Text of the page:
boccherini string quintets mdg

Déjà Review: this review was first published in October 2001 and the recording is still available.

Luigi Boccherini (1743-1805)
String Quintet in D major, G339
Quartetto Secondo, G249
String Quintet in F major, G338
String Quintet in B flat major, G337
Ensemble Concertant Frankfurt
rec. 2000, Schloá Galerie Nordkirchen, Germany
MDG 6031040-2 [62]

Boccherini was born at Lucca (the Italian town famous for being the home of the Puccini family) in 1843, and before he reached the age of twenty he had become a celebrated virtuoso of the cello. His career thereafter was truly international: in 1769 at the age of twenty-six he moved to Madrid, where he remained for eighteen years, until he took up the position of ‘Composer of the Chamber’ at the Berlin court of Friedrich Wilhelm II of Prussia. In 1797 he returned to Spain, but without firm patronage, and the unfortunate result was that the last years of his life were spent in poverty.

In common with other composers of the period, Boccherini was active in many types of music. Operas, symphonies, concertos, church music, and most especially chamber music all feature strongly in his creative output.

Boccherini wrote in excess of two hundred quintets for various combinations, including nearly one hundred for string ensembles. This enterprising collection on MDG features three quintets for the distinctive combination of two violins, viola, cello and double bass, plus a short single movement fragment for conventional string quartet. This latter piece, which is placed second in the programme, is typical of the composer, urbane and supremely well balanced in its approach to the medium.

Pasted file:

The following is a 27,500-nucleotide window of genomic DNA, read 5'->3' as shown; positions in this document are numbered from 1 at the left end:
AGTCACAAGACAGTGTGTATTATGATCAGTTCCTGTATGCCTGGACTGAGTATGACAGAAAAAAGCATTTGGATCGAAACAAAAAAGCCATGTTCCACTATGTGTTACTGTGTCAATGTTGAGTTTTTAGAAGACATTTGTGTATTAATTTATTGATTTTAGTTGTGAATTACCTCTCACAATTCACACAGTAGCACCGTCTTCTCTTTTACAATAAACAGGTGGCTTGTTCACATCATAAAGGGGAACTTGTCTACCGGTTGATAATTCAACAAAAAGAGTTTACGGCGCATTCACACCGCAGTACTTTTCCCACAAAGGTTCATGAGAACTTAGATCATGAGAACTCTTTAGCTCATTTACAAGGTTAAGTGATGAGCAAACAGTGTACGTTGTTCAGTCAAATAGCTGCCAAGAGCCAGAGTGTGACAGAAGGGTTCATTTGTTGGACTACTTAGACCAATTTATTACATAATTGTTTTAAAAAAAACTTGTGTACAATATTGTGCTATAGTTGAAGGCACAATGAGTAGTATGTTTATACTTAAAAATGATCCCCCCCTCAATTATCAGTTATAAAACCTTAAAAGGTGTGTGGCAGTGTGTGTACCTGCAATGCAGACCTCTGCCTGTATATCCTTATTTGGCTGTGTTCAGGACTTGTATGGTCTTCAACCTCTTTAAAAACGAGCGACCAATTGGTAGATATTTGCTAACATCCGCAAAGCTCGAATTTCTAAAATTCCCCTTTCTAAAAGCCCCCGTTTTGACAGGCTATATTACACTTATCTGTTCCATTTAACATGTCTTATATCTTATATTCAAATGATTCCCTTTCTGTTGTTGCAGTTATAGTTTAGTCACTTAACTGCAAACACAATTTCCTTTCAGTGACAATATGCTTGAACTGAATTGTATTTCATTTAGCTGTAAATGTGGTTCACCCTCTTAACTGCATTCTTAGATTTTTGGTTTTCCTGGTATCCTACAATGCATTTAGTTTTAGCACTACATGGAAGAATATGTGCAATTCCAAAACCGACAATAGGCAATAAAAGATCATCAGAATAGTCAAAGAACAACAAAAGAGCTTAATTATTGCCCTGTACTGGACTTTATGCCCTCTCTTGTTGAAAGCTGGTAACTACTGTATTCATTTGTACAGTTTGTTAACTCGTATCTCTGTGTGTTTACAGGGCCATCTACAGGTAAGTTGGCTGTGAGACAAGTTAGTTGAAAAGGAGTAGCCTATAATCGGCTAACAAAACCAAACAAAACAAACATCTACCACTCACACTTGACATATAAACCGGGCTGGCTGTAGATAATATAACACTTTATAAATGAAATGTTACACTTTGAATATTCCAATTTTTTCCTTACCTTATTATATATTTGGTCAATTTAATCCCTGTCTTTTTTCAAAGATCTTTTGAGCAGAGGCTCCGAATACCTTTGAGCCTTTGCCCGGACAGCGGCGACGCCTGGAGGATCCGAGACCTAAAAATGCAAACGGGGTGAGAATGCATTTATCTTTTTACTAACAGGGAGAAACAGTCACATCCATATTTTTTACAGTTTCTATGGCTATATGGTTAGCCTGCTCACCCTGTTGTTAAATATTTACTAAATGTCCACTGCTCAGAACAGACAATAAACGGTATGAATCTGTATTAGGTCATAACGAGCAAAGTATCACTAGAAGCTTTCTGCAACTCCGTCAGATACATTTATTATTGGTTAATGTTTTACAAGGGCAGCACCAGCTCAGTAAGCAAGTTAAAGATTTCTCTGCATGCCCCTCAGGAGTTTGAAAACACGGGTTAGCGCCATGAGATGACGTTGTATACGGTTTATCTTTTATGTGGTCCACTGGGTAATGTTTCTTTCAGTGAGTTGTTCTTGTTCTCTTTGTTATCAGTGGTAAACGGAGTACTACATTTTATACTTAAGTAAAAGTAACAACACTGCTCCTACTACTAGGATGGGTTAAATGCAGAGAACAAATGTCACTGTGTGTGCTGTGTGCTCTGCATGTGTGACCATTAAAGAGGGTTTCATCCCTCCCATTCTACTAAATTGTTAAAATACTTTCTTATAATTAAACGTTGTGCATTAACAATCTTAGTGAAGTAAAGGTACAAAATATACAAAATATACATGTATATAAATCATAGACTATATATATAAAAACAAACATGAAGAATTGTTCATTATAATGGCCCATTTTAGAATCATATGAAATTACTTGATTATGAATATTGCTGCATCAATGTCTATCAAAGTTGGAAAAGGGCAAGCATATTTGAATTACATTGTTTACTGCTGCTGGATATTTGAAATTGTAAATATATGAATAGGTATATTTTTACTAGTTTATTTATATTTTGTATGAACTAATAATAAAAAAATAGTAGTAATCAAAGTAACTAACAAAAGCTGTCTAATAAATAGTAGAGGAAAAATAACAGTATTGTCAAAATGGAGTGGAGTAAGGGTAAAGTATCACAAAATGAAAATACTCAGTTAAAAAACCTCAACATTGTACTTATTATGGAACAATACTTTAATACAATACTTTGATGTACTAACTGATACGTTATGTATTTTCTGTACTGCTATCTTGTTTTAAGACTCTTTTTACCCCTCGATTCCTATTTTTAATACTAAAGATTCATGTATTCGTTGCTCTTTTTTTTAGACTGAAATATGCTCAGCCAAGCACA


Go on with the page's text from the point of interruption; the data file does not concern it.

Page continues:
The three quintets are the issue, however. Both the performances and the recorded sound do Boccherini proud, creating an ideal balance between atmosphere and detail. Thus the talents of the musicians, who are all members of the excellent Frankfurt Radio Symphony Orchestra, are heard to advantage in ensemble music of sophisticated style and imagination.

The question has to be, therefore: if this music is so civilised, why is it so little known? There can be only two answers. One is that in music familiarity breeds familiarity, and it is hard for composers and individual works to break through that barrier. The other is that there is a lot of very well crafted music, which sounds well but ultimately lacks the personality and penetration to establish a position in the repertory.

Where does Boccherini stand? There is only one way to find out, and that is to listen for yourself. Certainly the music is appealing and full of beautifully crafted touches. But it is tempting to suggest that in the end it adds up to rather less than the sum of the parts. All praise then to Ensemble Concertant Frankfurt, whose avowed policy is to resurrect little known music from the past. They do so with skill, imagination and true stylistic understanding.

Terry Barfoot

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